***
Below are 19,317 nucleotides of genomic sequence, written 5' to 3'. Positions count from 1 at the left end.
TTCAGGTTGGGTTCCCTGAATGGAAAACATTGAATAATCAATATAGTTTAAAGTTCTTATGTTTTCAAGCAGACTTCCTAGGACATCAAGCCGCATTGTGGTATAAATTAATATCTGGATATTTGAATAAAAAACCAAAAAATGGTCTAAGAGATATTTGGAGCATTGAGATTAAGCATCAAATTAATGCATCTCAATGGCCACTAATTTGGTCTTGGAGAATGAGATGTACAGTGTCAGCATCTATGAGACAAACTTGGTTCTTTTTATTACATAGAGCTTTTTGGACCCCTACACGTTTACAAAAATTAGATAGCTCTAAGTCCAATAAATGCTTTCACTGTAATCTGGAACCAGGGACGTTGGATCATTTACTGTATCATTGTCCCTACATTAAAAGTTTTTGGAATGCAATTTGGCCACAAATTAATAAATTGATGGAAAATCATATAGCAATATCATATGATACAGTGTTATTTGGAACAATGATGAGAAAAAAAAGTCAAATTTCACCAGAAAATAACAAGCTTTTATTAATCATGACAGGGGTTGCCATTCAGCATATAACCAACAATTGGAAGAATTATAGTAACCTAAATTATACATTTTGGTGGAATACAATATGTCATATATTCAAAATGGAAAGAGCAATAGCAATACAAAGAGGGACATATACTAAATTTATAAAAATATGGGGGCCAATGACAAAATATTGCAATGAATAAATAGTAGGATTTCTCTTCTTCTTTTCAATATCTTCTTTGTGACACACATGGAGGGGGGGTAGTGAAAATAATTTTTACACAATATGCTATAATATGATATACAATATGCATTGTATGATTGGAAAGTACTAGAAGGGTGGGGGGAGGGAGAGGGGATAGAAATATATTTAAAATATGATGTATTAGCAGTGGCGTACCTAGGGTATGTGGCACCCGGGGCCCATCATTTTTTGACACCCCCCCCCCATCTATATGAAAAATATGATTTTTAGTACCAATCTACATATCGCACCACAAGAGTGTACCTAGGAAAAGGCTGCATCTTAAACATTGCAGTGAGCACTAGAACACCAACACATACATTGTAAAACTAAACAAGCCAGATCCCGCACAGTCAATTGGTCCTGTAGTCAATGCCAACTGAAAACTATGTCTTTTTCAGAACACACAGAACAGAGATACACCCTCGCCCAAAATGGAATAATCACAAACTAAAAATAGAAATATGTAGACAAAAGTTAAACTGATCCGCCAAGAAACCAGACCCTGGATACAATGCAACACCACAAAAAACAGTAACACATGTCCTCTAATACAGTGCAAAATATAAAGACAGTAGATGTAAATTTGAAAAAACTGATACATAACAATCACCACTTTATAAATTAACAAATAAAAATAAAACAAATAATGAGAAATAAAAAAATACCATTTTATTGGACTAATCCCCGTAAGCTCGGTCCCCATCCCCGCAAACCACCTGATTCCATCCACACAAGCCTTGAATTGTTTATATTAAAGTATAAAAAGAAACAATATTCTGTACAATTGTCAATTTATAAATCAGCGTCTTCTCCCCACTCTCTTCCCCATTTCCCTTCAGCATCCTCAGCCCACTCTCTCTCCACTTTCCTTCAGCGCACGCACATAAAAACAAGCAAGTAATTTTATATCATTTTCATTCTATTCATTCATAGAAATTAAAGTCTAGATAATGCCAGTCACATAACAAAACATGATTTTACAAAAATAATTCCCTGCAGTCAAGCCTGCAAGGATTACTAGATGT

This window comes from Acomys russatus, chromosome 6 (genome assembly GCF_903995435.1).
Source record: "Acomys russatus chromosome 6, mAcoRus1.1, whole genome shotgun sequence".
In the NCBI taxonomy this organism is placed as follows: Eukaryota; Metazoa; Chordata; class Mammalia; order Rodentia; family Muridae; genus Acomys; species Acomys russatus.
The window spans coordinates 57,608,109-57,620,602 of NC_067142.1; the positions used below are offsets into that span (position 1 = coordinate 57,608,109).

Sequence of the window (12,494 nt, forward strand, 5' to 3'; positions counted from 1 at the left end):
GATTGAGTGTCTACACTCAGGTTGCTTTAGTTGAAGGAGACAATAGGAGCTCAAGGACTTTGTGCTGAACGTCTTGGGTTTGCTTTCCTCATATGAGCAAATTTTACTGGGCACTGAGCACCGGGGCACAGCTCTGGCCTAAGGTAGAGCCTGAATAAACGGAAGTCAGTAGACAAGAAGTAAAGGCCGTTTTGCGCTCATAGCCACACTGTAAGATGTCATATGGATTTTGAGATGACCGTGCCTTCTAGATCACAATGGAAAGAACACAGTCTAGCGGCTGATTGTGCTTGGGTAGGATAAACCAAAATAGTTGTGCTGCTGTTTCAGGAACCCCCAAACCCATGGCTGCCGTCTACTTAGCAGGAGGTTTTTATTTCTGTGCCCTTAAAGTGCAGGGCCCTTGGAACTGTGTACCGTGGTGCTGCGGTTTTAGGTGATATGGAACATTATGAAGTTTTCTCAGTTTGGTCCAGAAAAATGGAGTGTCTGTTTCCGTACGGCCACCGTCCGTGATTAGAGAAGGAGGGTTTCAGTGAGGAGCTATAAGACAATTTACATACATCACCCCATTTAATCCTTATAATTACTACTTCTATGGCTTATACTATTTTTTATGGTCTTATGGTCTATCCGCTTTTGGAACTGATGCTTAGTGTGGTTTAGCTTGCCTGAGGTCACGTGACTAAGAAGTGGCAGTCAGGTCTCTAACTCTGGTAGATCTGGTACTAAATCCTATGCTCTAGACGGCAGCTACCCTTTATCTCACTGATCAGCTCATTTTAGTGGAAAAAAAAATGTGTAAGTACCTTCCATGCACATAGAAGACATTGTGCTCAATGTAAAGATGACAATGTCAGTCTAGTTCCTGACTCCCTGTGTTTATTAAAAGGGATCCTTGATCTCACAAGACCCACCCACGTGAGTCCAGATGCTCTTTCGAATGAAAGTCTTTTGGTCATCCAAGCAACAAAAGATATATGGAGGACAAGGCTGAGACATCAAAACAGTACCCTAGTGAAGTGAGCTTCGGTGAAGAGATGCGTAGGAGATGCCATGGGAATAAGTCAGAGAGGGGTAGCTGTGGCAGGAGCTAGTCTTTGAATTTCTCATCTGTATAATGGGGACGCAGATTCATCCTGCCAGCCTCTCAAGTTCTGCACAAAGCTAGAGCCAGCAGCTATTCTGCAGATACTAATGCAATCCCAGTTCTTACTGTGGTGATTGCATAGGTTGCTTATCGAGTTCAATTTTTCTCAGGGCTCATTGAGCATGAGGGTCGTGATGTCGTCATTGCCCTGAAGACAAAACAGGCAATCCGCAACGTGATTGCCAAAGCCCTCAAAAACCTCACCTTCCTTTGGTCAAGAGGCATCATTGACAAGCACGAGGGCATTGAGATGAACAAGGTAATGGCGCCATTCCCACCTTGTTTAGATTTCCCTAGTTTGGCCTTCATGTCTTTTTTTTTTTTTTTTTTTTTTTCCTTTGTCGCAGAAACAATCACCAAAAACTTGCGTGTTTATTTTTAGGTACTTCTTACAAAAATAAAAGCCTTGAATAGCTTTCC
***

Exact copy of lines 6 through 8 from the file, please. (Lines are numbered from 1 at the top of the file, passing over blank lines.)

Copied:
The window spans coordinates 57,608,109-57,620,602 of NC_067142.1; the positions used below are offsets into that span (position 1 = coordinate 57,608,109).

Sequence of the window (12,494 nt, forward strand, 5' to 3'; positions counted from 1 at the left end):
GATTGAGTGTCTACACTCAGGTTGCTTTAGTTGAAGGAGACAATAGGAGCTCAAGGACTTTGTGCTGAACGTCTTGGGTTTGCTTTCCTCATATGAGCAAATTTTACTGGGCACTGAGCACCGGGGCACAGCTCTGGCCTAAGGTAGAGCCTGAATAAACGGAAGTCAGTAGACAAGAAGTAAAGGCCGTTTTGCGCTCATAGCCACACTGTAAGATGTCATATGGATTTTGAGATGACCGTGCCTTCTAGATCACAATGGAAAGAACACAGTCTAGCGGCTGATTGTGCTTGGGTAGGATAAACCAAAATAGTTGTGCTGCTGTTTCAGGAACCCCCAAACCCATGGCTGCCGTCTACTTAGCAGGAGGTTTTTATTTCTGTGCCCTTAAAGTGCAGGGCCCTTGGAACTGTGTACCGTGGTGCTGCGGTTTTAGGTGATATGGAACATTATGAAGTTTTCTCAGTTTGGTCCAGAAAAATGGAGTGTCTGTTTCCGTACGGCCACCGTCCGTGATTAGAGAAGGAGGGTTTCAGTGAGGAGCTATAAGACAATTTACATACATCACCCCATTTAATCCTTATAATTACTACTTCTATGGCTTATACTATTTTTTATGGTCTTATGGTCTATCCGCTTTTGGAACTGATGCTTAGTGTGGTTTAGCTTGCCTGAGGTCACGTGACTAAGAAGTGGCAGTCAGGTCTCTAACTCTGGTAGATCTGGTACTAAATCCTATGCTCTAGACGGCAGCTACCCTTTATCTCACTGATCAGCTCATTTTAGTGGAAAAAAAAATGTGTAAGTACCTTCCATGCACATAGAAGACATTGTGCTCAATGTAAAGATGACAATGTCAGTCTAGTTCCTGACTCCCTGTGTTTATTAAAAGGGATCCTTGATCTCACAAGACCCACCCACGTGAGTCCAGATGCTCTTTCGAATGAAAGTCTTTTGGTCATCCAAGCAACAAAAGATATATGGAGGACAAGGCTGAGACATCAAAACAGTACCCTAGTGAAGTGAGCTTCGGTGAAGAGATGCGTAGGAGATGCCATGGGAATAAGTCAGAGAGGGGTAGCTGTGGCAGGAGCTAGTCTTTGAATTTCTCATCTGTATAATGGGGACGCAGATTCATCCTGCCAGCCTCTCAAGTTCTGCACAAAGCTAGAGCCAGCAGCTATTCTGCAGATACTAATGCAATCCCAGTTCTTACTGTGGTGATTGCATAGGTTGCTTATCGAGTTCAATTTTTCTCAGGGCTCATTGAGCATGAGGGTCGTGATGTCGTCATTGCCCTGAAGACAAAACAGGCAATCCGCAACGTGATTGCCAAAGCCCTCAAAAACCTCACCTTCCTTTGGTCAAGAGGCATCATTGACAAGCACGAGGGCATTGAGATGAACAAGGTAATGGCGCCATTCCCACCTTGTTTAGATTTCCCTAGTTTGGCCTTCATGTCTTTTTTTTTTTTTTTTTTTTTTTCCTTTGTCGCAGAAACAATCACCAAAAACTTGCGTGTTTATTTTTAGGTACTTCTTACAAAAATAAAAGCCTTGAATAGCTTTCC